Head in the clouds

The first time I ever was in a plane, I was 11 years old. RDU to LGA in a day to watch a baseball game.And now, 30 years later, I’ve maybe averaged a flight a year, enough that the process is a little rote.

But not the view.

I never get tired of the view.

I always sit by the window when I can, and always end up with a neck cramp by the end of the flight, watching the clouds, the rivers, the mountains, the earth from 35,000 feet slip by slowly enough from that perspective, that time seems to slow down, punctuated only by crossing planes at different altitudes, letting me know how fast things really are.

Actually according the laws of space-time, time does slow, however infinitesimally.

It’s meditative. Work is next to impossible with no network and a tilted seat in the way. The social networks are gone, the feed readers are gone, the news I really have no interest in but click on anyway, it all fades away.

I have my thoughts, the hum of the engines, and the quiet murmurings of 130+ souls on board with me.

But there’s only a few that I see staring at the sky and the earth below. They each have their own thoughts, their own lives, their own meditations, but my soul aches a little that they don’t look to see what they only can see from here.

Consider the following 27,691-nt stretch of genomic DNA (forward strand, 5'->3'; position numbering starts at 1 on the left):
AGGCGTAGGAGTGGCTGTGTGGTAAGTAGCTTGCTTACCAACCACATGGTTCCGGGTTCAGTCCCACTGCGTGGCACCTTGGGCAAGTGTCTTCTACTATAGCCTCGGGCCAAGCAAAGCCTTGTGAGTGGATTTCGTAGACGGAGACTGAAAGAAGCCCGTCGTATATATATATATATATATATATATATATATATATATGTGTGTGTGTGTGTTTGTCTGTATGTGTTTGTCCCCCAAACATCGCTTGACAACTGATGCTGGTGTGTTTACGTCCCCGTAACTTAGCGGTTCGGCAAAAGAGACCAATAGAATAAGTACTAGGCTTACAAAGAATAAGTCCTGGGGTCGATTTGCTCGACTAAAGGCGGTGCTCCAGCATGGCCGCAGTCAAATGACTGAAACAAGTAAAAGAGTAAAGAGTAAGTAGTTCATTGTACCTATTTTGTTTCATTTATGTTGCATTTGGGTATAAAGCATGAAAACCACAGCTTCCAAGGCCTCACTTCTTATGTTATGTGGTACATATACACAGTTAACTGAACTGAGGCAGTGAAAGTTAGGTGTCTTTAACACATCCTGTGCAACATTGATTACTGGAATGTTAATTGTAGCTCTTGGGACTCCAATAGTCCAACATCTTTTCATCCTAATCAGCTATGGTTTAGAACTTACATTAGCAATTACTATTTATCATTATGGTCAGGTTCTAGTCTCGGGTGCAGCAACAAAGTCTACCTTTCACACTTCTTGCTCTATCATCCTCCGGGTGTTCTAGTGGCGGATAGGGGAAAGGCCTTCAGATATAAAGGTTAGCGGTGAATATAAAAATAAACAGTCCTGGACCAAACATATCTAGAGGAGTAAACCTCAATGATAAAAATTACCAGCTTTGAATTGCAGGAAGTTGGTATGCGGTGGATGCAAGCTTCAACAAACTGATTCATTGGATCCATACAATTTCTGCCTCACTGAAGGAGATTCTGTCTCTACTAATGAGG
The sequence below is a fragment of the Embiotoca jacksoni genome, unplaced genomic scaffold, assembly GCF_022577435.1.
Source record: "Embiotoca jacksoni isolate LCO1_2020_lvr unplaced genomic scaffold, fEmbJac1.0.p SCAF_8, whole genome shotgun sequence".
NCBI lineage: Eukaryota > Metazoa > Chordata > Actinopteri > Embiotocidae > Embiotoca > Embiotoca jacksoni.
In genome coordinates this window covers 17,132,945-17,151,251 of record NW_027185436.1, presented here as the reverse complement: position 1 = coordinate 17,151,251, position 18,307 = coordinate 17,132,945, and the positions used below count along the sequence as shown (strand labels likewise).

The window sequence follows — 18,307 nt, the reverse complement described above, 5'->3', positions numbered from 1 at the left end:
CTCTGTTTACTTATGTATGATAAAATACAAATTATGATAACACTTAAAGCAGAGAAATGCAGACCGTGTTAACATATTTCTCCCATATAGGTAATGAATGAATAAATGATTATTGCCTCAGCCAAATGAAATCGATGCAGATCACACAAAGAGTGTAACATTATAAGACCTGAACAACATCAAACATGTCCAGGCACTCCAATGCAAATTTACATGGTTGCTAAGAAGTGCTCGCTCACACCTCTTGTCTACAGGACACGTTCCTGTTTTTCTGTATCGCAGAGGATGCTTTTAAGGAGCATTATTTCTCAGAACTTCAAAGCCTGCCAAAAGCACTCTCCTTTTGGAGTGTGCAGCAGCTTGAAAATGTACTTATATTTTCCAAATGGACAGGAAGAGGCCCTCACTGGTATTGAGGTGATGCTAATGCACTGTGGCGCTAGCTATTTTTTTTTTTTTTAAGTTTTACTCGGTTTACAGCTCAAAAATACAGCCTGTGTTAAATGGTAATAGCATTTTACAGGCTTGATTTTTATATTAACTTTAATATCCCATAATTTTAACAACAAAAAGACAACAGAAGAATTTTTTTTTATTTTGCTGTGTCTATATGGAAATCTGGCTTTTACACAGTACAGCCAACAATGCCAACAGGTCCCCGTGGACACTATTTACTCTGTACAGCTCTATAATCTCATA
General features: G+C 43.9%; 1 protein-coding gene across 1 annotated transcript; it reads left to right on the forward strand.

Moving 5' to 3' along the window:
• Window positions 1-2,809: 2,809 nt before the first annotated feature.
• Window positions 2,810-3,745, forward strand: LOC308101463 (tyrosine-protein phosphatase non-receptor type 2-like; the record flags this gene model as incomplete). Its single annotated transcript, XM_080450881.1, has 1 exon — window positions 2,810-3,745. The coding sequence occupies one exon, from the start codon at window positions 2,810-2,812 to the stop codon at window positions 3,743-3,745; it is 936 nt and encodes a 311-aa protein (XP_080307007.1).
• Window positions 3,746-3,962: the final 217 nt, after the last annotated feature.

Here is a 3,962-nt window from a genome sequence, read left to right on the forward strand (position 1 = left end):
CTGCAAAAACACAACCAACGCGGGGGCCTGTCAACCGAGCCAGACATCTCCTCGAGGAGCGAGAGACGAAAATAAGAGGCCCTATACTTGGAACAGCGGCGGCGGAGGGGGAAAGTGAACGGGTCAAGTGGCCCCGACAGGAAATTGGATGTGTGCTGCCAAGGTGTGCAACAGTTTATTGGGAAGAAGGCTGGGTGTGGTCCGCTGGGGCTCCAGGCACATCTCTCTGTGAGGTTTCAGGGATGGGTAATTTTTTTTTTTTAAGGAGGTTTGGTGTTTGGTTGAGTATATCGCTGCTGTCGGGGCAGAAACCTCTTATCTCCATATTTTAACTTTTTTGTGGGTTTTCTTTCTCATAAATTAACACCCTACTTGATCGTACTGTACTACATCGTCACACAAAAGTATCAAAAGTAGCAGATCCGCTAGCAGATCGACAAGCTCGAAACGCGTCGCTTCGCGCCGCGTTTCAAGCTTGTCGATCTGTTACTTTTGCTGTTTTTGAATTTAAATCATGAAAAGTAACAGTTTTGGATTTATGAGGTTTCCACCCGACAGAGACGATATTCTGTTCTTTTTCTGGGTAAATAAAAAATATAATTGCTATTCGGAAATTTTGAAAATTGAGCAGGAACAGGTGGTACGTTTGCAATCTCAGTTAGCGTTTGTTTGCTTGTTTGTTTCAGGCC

But today, there was her.  A young  girl, unaccompanied for this trip, maybe 8 years old, maybe her first time on a plane, maybe not. She looked back once, eyes narrowed at the strange 41 year old white guy behind her with his bitchy resting face. I smiled shyly. And she did too.

The rest of the flight I stared out the window, phone camera in hand, occasionally looking forward to see her lifting her ipad camera, capturing the rolling ridges of West Virginia or just looking, marveling at miles of Western Ohio farmland.

That young lady has so many years ahead of her, so many new experiences to come. So much life.

Joy, and laughter, and I’m sure heartbreak and sadness, and everything in between.

But whatever life brings, whatever she chooses to be and to do – whatever dreams and reality may come. I hope that she spends all future flights staring out the windows, at the earth below, and her head in the clouds.